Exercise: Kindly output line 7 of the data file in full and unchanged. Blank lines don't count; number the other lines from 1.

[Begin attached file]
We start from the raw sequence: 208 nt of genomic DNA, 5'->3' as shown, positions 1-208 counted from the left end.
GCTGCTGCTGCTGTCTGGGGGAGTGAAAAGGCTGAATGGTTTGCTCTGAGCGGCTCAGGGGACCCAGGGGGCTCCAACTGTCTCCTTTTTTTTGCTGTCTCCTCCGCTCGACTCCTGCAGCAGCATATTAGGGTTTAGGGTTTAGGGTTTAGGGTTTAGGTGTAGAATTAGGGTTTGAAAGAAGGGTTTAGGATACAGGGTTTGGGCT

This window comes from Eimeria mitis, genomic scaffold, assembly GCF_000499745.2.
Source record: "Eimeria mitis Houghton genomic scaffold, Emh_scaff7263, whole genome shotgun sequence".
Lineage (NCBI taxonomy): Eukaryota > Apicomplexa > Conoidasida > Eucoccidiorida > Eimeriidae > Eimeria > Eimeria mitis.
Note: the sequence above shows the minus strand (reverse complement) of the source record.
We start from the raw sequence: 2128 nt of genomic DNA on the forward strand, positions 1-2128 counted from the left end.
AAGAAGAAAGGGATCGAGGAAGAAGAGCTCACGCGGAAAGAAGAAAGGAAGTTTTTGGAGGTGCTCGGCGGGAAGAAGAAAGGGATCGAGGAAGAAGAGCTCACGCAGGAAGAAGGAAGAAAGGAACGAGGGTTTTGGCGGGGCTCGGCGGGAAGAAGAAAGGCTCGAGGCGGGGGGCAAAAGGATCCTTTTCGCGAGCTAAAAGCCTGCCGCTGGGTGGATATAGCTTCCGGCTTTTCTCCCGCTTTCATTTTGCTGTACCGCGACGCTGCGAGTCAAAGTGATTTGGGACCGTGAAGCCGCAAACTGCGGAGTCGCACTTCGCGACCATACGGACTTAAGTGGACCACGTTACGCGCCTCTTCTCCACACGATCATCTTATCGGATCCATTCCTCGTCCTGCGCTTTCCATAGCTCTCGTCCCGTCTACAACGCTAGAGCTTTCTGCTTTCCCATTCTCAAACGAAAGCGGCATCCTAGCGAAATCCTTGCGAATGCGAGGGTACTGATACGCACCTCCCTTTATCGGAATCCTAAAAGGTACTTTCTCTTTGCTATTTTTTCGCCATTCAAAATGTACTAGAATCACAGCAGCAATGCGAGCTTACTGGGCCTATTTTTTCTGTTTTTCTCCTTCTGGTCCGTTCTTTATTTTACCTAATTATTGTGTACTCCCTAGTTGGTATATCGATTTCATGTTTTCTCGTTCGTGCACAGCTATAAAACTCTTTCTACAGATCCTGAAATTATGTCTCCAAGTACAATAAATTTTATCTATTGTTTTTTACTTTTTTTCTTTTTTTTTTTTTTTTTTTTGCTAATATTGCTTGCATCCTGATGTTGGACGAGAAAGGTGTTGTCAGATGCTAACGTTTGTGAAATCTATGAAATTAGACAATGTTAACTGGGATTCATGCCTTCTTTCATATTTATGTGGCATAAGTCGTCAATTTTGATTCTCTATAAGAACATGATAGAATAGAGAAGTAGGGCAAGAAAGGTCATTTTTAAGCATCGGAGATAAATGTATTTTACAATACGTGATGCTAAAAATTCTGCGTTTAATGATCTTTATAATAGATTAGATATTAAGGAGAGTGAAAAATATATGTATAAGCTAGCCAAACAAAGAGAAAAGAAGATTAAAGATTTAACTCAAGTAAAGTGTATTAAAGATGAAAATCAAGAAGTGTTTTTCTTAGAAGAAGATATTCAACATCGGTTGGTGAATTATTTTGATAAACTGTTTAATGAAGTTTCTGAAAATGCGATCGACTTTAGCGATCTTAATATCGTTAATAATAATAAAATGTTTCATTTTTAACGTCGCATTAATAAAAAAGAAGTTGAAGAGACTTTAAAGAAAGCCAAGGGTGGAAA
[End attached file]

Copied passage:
We start from the raw sequence: 2128 nt of genomic DNA on the forward strand, positions 1-2128 counted from the left end.